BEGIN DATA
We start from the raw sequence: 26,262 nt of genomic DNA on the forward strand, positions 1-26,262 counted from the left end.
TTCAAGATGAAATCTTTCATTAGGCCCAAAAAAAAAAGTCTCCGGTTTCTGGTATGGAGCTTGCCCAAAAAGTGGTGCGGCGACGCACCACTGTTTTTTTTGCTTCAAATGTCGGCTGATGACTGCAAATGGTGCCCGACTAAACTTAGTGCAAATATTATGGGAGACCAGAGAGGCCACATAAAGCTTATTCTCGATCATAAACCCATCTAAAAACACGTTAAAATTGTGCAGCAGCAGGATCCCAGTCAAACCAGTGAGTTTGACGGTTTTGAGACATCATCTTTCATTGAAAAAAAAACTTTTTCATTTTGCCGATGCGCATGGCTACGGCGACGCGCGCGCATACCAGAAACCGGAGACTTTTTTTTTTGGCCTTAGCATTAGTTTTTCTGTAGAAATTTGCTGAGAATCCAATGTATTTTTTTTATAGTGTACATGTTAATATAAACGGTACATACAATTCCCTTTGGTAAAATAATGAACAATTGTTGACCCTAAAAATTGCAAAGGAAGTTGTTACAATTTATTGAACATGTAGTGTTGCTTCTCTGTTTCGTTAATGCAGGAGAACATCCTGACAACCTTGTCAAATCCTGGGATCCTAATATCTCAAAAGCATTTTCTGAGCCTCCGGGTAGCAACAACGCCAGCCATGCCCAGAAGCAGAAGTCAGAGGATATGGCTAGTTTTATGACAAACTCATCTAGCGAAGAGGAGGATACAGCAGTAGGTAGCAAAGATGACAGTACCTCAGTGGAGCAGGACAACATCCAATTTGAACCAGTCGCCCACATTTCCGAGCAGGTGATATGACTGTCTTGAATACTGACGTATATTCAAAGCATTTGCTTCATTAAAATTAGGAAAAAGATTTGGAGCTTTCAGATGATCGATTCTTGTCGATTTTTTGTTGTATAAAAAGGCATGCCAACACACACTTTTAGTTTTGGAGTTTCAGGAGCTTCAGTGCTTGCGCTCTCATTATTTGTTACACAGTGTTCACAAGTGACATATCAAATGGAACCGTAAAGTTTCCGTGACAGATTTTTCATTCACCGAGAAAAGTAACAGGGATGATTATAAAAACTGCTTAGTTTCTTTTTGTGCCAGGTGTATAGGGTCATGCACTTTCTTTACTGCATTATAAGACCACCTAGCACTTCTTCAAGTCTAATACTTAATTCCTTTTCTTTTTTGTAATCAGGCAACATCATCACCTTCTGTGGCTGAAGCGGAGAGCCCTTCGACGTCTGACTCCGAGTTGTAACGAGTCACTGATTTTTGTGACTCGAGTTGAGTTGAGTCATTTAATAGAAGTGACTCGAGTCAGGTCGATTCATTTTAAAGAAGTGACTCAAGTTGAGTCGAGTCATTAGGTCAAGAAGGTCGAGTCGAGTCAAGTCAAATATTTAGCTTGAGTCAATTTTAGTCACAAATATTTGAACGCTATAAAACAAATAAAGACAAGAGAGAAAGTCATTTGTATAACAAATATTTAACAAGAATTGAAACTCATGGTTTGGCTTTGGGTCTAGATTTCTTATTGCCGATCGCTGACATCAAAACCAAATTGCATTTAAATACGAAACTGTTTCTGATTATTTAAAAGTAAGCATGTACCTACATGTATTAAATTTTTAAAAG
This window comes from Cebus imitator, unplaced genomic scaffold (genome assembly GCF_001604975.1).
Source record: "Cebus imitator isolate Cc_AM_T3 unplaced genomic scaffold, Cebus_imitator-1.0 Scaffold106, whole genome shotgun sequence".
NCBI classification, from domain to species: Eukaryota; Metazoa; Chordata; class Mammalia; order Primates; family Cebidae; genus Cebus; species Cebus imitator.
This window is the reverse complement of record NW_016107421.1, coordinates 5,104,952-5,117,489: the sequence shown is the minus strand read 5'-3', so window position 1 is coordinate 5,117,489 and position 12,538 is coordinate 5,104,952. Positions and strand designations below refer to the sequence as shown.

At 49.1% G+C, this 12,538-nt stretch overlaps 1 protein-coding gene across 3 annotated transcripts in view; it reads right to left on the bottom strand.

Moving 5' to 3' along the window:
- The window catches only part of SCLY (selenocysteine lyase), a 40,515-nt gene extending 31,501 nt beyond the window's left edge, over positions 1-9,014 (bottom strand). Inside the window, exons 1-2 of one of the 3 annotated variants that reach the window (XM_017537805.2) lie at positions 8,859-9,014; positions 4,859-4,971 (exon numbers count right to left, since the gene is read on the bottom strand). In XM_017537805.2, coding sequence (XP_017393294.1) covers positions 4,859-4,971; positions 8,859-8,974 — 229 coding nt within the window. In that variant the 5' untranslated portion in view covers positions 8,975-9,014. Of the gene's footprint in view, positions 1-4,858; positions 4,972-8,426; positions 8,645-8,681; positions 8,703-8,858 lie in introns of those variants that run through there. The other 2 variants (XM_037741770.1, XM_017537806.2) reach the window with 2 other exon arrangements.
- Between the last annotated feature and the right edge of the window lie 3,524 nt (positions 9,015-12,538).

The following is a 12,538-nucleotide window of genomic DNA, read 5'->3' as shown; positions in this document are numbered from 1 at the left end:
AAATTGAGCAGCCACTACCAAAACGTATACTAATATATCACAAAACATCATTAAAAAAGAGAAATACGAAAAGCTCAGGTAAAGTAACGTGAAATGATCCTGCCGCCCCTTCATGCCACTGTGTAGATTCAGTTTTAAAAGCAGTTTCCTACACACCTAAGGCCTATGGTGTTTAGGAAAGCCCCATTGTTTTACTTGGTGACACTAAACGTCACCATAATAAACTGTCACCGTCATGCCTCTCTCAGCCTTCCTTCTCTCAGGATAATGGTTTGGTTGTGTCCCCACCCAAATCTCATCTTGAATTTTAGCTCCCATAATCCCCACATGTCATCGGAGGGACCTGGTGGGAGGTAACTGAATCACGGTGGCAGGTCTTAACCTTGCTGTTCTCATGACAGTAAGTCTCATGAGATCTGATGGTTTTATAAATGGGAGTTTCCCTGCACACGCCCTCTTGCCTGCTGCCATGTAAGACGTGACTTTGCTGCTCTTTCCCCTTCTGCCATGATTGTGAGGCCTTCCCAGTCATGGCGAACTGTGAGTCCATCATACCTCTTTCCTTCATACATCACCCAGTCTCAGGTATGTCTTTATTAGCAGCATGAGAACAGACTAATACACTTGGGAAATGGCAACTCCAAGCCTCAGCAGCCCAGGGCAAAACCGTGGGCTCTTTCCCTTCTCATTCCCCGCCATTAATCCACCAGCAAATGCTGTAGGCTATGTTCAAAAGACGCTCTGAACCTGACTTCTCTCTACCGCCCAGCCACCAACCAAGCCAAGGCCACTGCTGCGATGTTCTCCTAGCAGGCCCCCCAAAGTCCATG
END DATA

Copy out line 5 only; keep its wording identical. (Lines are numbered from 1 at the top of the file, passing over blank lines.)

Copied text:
NCBI classification, from domain to species: Eukaryota; Metazoa; Chordata; class Mammalia; order Primates; family Cebidae; genus Cebus; species Cebus imitator.